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Calculating Your Target Heart Rate

After reading the last paragraph, you may be feeling highly motivated to know how to calculate your heart rate. Most aerobics classes have a chart on the wall that gives heart rate ranges at different weights and ages (yes, age is a factor, so pay attention to it).

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Gender is also a factor: you will notice that the charts have separate information for men and for women. Usually, your instructor will make it easy for you by having you take a heart rate measurement two or three times in a workout, counting the number of beats per minute and comparing it with the wall chart that shows you percentages.

You can learn to calculate your heart rate, or you can buy a heart rate monitor that will doit for you, so you can concentrate on better things – like the well-fashioned baud of the good-looking individual in front of you.

To calculate your heart rate for aerobics without a chart, you will use a formula that can give you a heart rate range inside which your workout intensity should fall.

The formula range is 60-85%, but remember that we know the body burns fat best at 75%, so we’ll calculate all three.

220 minus your age, gives your heart rate maximum. Multiply by heart rate percentage (.6,.75 or .85) for range.

So, for a 35-year old woman, the formula would look like this:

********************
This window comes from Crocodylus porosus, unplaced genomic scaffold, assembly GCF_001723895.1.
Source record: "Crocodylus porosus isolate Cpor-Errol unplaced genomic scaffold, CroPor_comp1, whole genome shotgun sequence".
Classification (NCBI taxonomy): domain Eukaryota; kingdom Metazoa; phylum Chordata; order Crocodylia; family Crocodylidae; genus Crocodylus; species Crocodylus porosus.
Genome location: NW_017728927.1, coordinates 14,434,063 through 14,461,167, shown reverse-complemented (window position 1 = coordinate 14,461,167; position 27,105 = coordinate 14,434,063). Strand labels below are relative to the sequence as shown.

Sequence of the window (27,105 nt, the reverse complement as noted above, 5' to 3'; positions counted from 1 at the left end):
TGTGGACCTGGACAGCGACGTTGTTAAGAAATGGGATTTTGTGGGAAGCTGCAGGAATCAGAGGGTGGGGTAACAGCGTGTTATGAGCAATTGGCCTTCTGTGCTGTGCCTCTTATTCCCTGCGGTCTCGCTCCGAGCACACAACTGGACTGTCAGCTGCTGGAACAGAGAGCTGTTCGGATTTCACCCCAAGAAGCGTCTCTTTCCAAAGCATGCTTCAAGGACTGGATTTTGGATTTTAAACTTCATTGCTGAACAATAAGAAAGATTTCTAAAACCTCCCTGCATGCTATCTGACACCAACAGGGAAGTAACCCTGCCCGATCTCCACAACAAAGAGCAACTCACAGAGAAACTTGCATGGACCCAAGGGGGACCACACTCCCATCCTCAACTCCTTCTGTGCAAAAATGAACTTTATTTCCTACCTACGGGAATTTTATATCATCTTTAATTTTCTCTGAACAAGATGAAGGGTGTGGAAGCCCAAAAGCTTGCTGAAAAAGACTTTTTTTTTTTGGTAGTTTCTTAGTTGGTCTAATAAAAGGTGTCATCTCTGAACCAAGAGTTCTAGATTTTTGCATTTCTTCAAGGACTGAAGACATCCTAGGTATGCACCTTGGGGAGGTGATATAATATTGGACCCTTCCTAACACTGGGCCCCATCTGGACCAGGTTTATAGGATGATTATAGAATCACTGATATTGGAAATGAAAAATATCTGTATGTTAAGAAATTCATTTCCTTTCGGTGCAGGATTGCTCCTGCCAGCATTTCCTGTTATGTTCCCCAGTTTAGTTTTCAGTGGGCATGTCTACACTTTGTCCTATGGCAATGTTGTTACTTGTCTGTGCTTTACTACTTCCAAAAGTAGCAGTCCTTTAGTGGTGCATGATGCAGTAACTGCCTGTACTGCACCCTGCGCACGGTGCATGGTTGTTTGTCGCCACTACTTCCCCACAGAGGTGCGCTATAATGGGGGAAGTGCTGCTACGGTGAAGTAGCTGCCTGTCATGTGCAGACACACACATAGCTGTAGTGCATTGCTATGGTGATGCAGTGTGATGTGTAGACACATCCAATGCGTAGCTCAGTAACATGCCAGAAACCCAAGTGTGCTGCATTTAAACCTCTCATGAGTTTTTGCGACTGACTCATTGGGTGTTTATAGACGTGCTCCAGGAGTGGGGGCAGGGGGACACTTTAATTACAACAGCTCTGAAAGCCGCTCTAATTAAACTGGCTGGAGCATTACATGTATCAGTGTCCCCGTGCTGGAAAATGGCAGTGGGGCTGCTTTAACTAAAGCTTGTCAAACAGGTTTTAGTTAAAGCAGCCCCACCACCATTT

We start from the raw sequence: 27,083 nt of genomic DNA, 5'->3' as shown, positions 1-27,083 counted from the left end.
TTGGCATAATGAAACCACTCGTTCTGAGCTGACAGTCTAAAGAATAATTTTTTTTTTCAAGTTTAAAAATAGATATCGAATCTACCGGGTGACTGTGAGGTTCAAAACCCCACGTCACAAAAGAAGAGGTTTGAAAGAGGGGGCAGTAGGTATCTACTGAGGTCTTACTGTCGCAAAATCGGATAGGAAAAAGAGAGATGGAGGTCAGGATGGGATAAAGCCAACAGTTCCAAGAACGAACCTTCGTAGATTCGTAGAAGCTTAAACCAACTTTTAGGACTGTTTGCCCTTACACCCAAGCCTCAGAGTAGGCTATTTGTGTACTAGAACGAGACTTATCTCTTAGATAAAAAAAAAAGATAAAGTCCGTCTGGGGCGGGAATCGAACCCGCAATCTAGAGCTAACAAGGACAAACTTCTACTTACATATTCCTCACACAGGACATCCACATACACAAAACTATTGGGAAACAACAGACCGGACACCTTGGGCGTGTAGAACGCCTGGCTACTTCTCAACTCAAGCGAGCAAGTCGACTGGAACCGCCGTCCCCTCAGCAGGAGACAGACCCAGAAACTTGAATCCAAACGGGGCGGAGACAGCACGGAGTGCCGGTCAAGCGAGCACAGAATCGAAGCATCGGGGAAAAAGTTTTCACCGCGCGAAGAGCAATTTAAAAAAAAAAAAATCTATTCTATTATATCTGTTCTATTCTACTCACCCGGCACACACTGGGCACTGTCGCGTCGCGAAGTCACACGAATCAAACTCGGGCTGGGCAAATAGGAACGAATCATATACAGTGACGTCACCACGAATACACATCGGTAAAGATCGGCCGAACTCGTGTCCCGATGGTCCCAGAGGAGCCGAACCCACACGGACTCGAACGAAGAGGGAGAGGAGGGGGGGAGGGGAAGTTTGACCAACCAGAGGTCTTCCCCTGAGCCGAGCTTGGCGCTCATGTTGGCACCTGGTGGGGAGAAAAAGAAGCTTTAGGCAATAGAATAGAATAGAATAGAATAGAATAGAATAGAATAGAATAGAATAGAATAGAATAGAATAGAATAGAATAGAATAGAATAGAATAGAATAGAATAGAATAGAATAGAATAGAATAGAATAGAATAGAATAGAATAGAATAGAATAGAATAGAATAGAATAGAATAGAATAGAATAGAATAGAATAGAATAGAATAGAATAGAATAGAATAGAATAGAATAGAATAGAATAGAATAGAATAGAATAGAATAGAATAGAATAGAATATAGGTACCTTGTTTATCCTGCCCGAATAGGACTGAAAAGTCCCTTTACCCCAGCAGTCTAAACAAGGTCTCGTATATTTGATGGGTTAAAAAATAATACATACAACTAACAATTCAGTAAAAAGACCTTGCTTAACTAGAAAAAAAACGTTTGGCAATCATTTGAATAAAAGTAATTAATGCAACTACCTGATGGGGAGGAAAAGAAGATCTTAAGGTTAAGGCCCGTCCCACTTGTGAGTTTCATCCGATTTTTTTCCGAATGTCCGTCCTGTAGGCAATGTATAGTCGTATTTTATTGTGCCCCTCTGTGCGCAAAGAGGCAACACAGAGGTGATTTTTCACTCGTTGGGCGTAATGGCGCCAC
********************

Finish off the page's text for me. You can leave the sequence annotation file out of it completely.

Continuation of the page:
at 60% maximum heart rate 220-35 * .60 = 111 per minute
at 75% maximum heart rate 220-35* .75 = 138.75 per minute
at 85% maximum heart rate 220-35* .85 = 157.25 per minute

To take a pulse reading while exercising, place your index and middle finger halfway down your neck on the side, about an inch-and-a-half below your jaw. Count beats for thirty seconds, then multiply by two to get a minute’s reading. In this case, we are aiming for 138 or 139 beats per minute , the optimal fat-burning range.

If you are quite out of shape, take this formula with a grain of salt: make your target heart rate 50-60% of maximum for the first coupe of weeks, then raise it gradually as you become more fit. At any time, if you are working very hard, too hard to speak, it doesn’t matter what your heart rate is, you need to slow down. Remember, everyone is different, so listen to your body and err on the side of caution when you are beginning a new exercise program. If you feel dizzy or sick, if you have problems catching your breath, you are working too hard and should slow down or even stop.

Continue reading the next aerobics article on the truth about weight charts

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